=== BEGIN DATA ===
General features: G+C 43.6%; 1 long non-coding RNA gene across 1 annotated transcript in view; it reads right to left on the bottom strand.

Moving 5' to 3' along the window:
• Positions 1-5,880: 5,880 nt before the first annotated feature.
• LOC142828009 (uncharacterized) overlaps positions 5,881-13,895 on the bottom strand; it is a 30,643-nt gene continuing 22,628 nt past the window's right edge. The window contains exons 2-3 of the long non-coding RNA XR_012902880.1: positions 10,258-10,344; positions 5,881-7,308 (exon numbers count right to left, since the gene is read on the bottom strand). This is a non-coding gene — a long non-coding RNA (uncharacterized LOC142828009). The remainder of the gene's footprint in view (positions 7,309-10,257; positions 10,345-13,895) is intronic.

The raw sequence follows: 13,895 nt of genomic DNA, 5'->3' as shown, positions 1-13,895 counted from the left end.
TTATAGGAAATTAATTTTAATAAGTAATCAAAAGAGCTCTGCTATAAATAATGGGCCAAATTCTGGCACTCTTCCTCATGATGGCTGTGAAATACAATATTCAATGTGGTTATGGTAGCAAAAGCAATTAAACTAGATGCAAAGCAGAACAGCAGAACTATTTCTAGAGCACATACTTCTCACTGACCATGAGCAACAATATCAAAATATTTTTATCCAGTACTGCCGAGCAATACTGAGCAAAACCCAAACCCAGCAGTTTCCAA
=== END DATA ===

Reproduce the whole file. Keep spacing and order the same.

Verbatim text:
General features: G+C 43.6%; 1 long non-coding RNA gene across 1 annotated transcript in view; it reads right to left on the bottom strand.

Moving 5' to 3' along the window:
• Positions 1-5,880: 5,880 nt before the first annotated feature.
• LOC142828009 (uncharacterized) overlaps positions 5,881-13,895 on the bottom strand; it is a 30,643-nt gene continuing 22,628 nt past the window's right edge. The window contains exons 2-3 of the long non-coding RNA XR_012902880.1: positions 10,258-10,344; positions 5,881-7,308 (exon numbers count right to left, since the gene is read on the bottom strand). This is a non-coding gene — a long non-coding RNA (uncharacterized LOC142828009). The remainder of the gene's footprint in view (positions 7,309-10,257; positions 10,345-13,895) is intronic.

The raw sequence follows: 13,895 nt of genomic DNA, 5'->3' as shown, positions 1-13,895 counted from the left end.
TTATAGGAAATTAATTTTAATAAGTAATCAAAAGAGCTCTGCTATAAATAATGGGCCAAATTCTGGCACTCTTCCTCATGATGGCTGTGAAATACAATATTCAATGTGGTTATGGTAGCAAAAGCAATTAAACTAGATGCAAAGCAGAACAGCAGAACTATTTCTAGAGCACATACTTCTCACTGACCATGAGCAACAATATCAAAATATTTTTATCCAGTACTGCCGAGCAATACTGAGCAAAACCCAAACCCAGCAGTTTCCAA